Have you ever wondered how a Monarch Butterfly pupa clings to a leaf or other object while making the transition to an adult? The gyrations of the pupa during the transition not only fails to dislodge the pupa but is actually necessary to insure a solid attachment that will anchor the chrysalis through the next 14 days.
Super Glue? Elmers? Epoxy? Gorilla Glue?
No, but before there was Velcro there was nature!
The cremaster is the small black post that extends from the upper end of the chrysalis and the tip of this post is a round sphere covered with small barbs. As the outer skin of the monarch caterpillar is forced to the upper end of the pupa the cremaster comes from under that skin and attaches to the web button that the caterpillar placed as a hanging location for its "J" position. During this process the pupa seems to hang in mid-air,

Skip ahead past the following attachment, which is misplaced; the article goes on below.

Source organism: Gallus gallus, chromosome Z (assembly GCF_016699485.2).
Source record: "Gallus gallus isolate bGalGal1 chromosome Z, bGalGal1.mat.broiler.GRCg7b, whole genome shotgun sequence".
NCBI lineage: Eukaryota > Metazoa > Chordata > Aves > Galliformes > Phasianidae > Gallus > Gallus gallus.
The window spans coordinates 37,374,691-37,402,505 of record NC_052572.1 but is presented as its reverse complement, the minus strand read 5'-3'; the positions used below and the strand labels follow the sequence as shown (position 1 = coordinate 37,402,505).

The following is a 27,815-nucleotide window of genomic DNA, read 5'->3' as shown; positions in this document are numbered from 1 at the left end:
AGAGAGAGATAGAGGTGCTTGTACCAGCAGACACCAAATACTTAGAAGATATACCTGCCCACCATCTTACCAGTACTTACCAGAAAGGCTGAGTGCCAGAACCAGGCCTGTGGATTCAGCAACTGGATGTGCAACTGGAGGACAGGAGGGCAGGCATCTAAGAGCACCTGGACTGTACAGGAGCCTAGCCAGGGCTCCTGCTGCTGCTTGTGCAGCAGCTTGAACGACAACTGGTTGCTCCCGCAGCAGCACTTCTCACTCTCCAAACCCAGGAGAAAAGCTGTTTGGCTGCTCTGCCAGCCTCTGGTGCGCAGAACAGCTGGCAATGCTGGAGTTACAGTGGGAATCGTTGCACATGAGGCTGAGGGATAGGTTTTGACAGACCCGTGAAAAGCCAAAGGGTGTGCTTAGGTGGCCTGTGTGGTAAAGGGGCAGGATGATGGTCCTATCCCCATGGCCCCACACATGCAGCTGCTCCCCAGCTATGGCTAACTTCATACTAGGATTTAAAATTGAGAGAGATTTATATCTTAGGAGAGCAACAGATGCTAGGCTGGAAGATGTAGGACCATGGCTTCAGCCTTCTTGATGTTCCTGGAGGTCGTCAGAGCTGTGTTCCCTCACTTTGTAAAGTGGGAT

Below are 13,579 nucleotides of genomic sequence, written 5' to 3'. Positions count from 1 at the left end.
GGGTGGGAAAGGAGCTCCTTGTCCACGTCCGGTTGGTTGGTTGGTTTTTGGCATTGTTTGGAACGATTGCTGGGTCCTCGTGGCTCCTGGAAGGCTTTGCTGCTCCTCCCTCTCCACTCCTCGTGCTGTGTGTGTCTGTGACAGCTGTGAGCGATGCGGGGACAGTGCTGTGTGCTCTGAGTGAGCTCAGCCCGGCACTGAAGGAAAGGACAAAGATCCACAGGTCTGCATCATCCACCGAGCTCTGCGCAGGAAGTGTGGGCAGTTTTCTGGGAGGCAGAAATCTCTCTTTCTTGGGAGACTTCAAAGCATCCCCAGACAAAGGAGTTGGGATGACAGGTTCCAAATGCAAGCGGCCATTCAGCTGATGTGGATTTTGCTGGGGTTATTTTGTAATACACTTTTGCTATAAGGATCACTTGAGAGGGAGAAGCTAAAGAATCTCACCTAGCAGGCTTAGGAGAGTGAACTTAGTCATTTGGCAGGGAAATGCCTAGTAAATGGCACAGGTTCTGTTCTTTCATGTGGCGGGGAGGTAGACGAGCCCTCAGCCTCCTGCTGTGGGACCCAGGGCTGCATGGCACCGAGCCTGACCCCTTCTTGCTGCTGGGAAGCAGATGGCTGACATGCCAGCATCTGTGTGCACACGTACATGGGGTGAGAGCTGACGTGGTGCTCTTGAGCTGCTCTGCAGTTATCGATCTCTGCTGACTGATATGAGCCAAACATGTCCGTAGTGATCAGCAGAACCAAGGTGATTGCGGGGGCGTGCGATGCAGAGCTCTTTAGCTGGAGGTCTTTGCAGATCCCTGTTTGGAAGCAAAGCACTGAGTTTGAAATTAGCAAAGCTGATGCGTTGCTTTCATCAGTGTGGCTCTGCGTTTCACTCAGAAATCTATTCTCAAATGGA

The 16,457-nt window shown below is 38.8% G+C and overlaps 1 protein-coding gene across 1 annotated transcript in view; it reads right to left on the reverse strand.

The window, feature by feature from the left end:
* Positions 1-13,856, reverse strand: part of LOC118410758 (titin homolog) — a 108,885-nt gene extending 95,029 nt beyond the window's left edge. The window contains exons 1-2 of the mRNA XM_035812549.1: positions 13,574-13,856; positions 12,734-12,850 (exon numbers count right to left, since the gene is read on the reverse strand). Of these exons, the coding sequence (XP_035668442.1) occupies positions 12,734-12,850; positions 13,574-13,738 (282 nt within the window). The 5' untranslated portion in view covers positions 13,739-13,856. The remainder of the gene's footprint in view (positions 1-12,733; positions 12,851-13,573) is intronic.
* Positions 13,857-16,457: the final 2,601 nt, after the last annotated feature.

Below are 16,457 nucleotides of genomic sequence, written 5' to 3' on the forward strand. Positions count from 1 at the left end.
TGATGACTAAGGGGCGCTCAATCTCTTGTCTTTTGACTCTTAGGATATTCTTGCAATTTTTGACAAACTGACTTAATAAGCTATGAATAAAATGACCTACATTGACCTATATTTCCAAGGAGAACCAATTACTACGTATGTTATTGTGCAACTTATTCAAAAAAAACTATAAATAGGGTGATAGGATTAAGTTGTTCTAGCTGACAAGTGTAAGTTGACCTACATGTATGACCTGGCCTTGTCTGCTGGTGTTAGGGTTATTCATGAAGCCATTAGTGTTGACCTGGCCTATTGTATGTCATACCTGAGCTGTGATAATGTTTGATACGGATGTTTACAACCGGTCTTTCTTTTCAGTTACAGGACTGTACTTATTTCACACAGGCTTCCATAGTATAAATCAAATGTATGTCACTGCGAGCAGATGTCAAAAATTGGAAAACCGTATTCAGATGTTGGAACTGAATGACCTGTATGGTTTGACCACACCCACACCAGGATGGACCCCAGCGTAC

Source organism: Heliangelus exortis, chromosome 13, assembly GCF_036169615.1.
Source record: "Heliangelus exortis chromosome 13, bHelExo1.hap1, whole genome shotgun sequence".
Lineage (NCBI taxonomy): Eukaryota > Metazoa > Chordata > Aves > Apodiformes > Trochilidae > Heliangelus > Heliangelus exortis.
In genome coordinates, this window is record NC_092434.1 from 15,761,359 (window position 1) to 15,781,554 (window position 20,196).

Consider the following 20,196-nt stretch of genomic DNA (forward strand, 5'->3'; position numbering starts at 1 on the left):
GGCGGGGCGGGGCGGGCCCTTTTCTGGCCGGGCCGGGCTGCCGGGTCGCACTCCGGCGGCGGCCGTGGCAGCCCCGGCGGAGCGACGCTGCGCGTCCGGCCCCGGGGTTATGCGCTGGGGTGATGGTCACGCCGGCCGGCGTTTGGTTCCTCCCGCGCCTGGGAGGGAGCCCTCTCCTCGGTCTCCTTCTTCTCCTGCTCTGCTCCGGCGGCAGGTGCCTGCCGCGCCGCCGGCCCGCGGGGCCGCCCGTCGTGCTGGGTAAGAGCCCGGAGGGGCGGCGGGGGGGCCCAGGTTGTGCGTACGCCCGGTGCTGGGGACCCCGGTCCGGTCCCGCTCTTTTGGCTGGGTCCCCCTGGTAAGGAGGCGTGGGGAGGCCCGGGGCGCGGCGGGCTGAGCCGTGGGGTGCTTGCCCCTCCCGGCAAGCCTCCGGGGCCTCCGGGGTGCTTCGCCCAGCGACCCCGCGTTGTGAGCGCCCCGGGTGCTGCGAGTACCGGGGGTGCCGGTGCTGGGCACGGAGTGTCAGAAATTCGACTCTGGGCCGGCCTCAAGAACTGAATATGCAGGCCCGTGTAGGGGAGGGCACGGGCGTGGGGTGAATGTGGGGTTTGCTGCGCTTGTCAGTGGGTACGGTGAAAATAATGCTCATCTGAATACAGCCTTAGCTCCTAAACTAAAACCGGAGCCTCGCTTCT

for seconds, during attachment of the cremaster. The aim of the pupa is perfect as the button is only slightly larger than the cremaster
The twisting and swinging of the pupa lodges the hooks of the cremaster solidly in the fibers of the web as the skin drops free and the pupa's movement slows and gives it a much needed rest.
Photos by J. Ormiston 9/2/2015